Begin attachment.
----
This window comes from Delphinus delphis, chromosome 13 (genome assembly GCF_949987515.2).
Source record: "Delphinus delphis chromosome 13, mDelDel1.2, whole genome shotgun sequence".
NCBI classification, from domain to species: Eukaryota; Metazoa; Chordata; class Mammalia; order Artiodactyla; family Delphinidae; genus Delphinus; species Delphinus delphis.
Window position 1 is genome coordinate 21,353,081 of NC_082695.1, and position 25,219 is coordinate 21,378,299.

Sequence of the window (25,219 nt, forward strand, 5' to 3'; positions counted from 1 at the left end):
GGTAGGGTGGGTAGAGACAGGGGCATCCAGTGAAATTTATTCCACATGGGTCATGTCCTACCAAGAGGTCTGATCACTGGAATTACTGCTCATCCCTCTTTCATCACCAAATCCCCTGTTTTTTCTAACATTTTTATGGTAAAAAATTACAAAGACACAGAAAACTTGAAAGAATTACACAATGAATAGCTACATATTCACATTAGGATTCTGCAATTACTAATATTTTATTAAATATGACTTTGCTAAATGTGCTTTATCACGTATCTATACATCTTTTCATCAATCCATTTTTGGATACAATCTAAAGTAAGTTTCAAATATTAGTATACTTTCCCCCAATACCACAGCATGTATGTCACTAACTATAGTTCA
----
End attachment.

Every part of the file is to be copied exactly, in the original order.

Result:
This window comes from Delphinus delphis, chromosome 13 (genome assembly GCF_949987515.2).
Source record: "Delphinus delphis chromosome 13, mDelDel1.2, whole genome shotgun sequence".
NCBI classification, from domain to species: Eukaryota; Metazoa; Chordata; class Mammalia; order Artiodactyla; family Delphinidae; genus Delphinus; species Delphinus delphis.
Window position 1 is genome coordinate 21,353,081 of NC_082695.1, and position 25,219 is coordinate 21,378,299.

Sequence of the window (25,219 nt, forward strand, 5' to 3'; positions counted from 1 at the left end):
GGTAGGGTGGGTAGAGACAGGGGCATCCAGTGAAATTTATTCCACATGGGTCATGTCCTACCAAGAGGTCTGATCACTGGAATTACTGCTCATCCCTCTTTCATCACCAAATCCCCTGTTTTTTCTAACATTTTTATGGTAAAAAATTACAAAGACACAGAAAACTTGAAAGAATTACACAATGAATAGCTACATATTCACATTAGGATTCTGCAATTACTAATATTTTATTAAATATGACTTTGCTAAATGTGCTTTATCACGTATCTATACATCTTTTCATCAATCCATTTTTGGATACAATCTAAAGTAAGTTTCAAATATTAGTATACTTTCCCCCAATACCACAGCATGTATGTCACTAACTATAGTTCA